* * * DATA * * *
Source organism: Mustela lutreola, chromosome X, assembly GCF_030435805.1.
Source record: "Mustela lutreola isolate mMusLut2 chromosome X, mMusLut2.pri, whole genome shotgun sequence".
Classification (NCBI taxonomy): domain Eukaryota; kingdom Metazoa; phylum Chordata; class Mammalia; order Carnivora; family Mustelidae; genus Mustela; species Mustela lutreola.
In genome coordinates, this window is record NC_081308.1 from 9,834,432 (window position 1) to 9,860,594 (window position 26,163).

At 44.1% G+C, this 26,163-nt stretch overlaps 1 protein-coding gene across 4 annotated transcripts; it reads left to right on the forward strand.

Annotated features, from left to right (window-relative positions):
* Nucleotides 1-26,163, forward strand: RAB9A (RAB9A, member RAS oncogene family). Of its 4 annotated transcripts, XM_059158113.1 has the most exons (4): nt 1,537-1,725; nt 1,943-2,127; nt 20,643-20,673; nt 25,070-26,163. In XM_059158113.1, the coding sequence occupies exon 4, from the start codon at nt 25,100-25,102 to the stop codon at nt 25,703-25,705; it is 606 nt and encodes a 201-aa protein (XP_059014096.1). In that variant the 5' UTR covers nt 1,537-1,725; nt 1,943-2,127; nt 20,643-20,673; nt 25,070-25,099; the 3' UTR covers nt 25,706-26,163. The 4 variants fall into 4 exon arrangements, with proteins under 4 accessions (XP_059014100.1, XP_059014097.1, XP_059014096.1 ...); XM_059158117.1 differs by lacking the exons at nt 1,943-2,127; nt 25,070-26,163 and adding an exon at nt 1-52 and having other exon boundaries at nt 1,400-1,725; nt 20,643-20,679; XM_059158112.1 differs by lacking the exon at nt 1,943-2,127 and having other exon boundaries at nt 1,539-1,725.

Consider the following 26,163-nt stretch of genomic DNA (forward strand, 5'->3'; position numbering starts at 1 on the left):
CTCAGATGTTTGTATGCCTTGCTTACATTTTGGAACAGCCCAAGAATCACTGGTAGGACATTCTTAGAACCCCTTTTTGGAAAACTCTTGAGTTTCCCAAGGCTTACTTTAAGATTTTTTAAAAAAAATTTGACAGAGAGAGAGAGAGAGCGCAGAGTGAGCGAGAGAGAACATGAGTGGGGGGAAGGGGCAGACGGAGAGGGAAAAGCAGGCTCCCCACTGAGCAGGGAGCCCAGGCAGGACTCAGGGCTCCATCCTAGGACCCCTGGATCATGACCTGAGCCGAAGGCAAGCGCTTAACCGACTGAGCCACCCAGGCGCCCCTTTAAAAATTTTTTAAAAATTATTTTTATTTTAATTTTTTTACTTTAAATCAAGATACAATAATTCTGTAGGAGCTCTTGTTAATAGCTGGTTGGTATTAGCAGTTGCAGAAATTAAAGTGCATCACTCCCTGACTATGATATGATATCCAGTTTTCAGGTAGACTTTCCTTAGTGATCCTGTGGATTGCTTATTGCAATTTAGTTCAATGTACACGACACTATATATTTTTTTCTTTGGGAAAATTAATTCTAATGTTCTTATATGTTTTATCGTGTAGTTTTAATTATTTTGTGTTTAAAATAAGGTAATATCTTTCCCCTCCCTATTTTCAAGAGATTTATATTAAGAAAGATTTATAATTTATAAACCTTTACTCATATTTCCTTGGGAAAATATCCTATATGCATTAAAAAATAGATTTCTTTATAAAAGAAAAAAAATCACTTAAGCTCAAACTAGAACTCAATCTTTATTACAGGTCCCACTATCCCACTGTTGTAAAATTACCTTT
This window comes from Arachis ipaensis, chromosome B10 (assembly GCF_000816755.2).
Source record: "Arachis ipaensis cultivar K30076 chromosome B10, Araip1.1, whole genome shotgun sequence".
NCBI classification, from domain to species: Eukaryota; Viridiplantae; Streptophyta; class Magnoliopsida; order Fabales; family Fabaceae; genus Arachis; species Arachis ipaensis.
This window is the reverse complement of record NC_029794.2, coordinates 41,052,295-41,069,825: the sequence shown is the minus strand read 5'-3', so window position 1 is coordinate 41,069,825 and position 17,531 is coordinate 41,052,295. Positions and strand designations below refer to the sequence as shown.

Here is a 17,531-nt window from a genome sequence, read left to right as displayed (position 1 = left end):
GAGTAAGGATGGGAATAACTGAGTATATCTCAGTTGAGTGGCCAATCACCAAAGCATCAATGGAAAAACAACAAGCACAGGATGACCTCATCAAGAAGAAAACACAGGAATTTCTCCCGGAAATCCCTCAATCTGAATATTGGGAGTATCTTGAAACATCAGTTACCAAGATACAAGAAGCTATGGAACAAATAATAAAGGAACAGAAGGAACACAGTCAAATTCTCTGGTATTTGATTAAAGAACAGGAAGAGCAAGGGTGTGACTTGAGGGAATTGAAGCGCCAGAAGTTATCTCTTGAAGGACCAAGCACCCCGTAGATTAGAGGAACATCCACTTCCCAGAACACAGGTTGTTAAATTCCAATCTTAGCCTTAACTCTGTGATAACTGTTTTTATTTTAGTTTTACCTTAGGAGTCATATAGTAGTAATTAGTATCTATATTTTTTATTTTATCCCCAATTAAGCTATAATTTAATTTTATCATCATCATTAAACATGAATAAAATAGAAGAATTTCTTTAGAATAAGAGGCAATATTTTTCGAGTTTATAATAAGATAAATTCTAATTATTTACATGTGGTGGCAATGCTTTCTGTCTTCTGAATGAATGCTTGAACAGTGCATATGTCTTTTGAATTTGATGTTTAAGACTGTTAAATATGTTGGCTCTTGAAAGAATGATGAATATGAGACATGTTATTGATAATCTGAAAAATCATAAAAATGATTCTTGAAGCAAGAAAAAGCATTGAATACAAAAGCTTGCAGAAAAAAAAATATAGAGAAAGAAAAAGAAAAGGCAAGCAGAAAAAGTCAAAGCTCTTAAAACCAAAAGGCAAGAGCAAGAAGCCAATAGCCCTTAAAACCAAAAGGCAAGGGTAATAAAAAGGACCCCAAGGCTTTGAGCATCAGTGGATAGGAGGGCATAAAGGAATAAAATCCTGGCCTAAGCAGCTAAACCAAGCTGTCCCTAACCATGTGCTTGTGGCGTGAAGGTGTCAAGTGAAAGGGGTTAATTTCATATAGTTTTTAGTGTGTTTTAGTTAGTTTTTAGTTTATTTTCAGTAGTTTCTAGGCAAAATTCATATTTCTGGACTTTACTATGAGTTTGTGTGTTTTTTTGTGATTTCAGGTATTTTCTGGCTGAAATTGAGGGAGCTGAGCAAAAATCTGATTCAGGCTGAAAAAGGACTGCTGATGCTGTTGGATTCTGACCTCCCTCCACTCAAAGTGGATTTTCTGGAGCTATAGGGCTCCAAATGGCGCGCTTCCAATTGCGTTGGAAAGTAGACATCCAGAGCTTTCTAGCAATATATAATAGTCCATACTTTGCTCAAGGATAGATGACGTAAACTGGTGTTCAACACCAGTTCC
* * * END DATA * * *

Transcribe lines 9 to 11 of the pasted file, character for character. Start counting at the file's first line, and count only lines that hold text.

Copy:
CTCAGATGTTTGTATGCCTTGCTTACATTTTGGAACAGCCCAAGAATCACTGGTAGGACATTCTTAGAACCCCTTTTTGGAAAACTCTTGAGTTTCCCAAGGCTTACTTTAAGATTTTTTAAAAAAAATTTGACAGAGAGAGAGAGAGAGCGCAGAGTGAGCGAGAGAGAACATGAGTGGGGGGAAGGGGCAGACGGAGAGGGAAAAGCAGGCTCCCCACTGAGCAGGGAGCCCAGGCAGGACTCAGGGCTCCATCCTAGGACCCCTGGATCATGACCTGAGCCGAAGGCAAGCGCTTAACCGACTGAGCCACCCAGGCGCCCCTTTAAAAATTTTTTAAAAATTATTTTTATTTTAATTTTTTTACTTTAAATCAAGATACAATAATTCTGTAGGAGCTCTTGTTAATAGCTGGTTGGTATTAGCAGTTGCAGAAATTAAAGTGCATCACTCCCTGACTATGATATGATATCCAGTTTTCAGGTAGACTTTCCTTAGTGATCCTGTGGATTGCTTATTGCAATTTAGTTCAATGTACACGACACTATATATTTTTTTCTTTGGGAAAATTAATTCTAATGTTCTTATATGTTTTATCGTGTAGTTTTAATTATTTTGTGTTTAAAATAAGGTAATATCTTTCCCCTCCCTATTTTCAAGAGATTTATATTAAGAAAGATTTATAATTTATAAACCTTTACTCATATTTCCTTGGGAAAATATCCTATATGCATTAAAAAATAGATTTCTTTATAAAAGAAAAAAAATCACTTAAGCTCAAACTAGAACTCAATCTTTATTACAGGTCCCACTATCCCACTGTTGTAAAATTACCTTT
This window comes from Arachis ipaensis, chromosome B10 (assembly GCF_000816755.2).
Source record: "Arachis ipaensis cultivar K30076 chromosome B10, Araip1.1, whole genome shotgun sequence".